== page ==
The Sydostleden runs along Sweden’s famous eel coast. For centuries men like Mats and Max have been fishing for eel here. After spawning in the Saragossa Sea, the eels swim back to the Baltic Sea and end up in one of the twins’ traps after travelling 6000 kilometres back.
All over Europe the eel stock is threatened. Sweden is doing the upmost to protect the eel and has even stricter rules than other countries in Europe. That’s why the number of eel fishing permits is very limited and fishing can now only be exercised three months a year on the eastern coast of Skåne, the so-called Åla coast (Eel Coast), which extends from Åhus to Stenshuvud.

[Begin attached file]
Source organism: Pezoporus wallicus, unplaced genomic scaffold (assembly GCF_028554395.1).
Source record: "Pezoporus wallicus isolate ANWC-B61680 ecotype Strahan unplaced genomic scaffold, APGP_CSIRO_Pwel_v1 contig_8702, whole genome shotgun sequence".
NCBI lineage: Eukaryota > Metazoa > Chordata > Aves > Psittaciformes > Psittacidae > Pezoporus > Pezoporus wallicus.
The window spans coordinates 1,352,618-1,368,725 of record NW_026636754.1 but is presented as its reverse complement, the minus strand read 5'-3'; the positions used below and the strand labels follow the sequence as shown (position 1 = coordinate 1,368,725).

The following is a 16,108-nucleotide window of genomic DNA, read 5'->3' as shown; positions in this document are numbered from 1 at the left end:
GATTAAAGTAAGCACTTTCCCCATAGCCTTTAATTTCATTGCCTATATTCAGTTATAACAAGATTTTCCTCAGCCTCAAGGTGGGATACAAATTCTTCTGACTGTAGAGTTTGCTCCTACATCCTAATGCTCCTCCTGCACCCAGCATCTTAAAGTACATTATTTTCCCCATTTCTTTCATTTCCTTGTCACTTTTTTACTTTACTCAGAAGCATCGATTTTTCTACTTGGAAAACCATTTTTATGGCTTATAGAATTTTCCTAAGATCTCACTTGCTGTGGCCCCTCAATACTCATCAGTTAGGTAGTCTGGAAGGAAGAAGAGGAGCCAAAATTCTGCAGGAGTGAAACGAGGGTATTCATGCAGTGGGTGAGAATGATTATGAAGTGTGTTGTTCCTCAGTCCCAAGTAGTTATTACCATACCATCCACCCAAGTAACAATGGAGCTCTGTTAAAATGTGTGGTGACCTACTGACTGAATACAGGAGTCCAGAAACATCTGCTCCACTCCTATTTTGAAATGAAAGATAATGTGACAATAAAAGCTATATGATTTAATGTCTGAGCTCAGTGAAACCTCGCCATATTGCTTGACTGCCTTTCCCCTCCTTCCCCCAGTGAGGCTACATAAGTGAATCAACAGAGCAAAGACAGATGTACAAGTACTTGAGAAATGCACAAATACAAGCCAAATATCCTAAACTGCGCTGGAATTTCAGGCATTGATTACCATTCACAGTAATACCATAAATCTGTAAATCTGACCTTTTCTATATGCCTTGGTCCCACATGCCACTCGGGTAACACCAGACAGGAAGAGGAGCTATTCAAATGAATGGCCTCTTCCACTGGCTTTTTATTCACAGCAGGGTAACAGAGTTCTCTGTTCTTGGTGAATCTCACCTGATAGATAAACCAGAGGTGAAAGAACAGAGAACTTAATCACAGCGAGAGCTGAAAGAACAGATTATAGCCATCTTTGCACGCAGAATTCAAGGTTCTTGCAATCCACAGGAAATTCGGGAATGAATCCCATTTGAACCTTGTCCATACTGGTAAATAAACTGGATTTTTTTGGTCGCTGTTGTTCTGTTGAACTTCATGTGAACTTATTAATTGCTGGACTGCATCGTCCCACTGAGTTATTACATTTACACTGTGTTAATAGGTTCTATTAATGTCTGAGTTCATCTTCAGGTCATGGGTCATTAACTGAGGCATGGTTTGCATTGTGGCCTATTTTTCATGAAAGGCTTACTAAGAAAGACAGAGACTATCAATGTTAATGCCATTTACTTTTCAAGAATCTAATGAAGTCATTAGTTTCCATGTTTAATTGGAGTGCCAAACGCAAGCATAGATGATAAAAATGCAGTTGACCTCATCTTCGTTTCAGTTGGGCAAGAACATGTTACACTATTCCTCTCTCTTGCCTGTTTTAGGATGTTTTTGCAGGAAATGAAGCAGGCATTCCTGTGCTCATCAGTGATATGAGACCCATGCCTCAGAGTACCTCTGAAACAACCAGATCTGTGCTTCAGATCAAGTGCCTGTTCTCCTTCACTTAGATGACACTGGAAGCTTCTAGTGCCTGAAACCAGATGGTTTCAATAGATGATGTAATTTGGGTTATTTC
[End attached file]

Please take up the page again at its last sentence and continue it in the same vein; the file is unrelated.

Meanwhile, I am feeling stressed. The boat that we’re on is way too small for so many people. I crouch and feel all kinds of fish writhing around my bare ankles. Jellyfish, perch, eel and herring. Suddenly I'm concerned about the bycatch: “Jellyfish sting, don’t they?” A grin from Max: “Only the female ones”.
The fishermen Mats and Max Svensson
Photo: Frits Meyst, WideOyster.com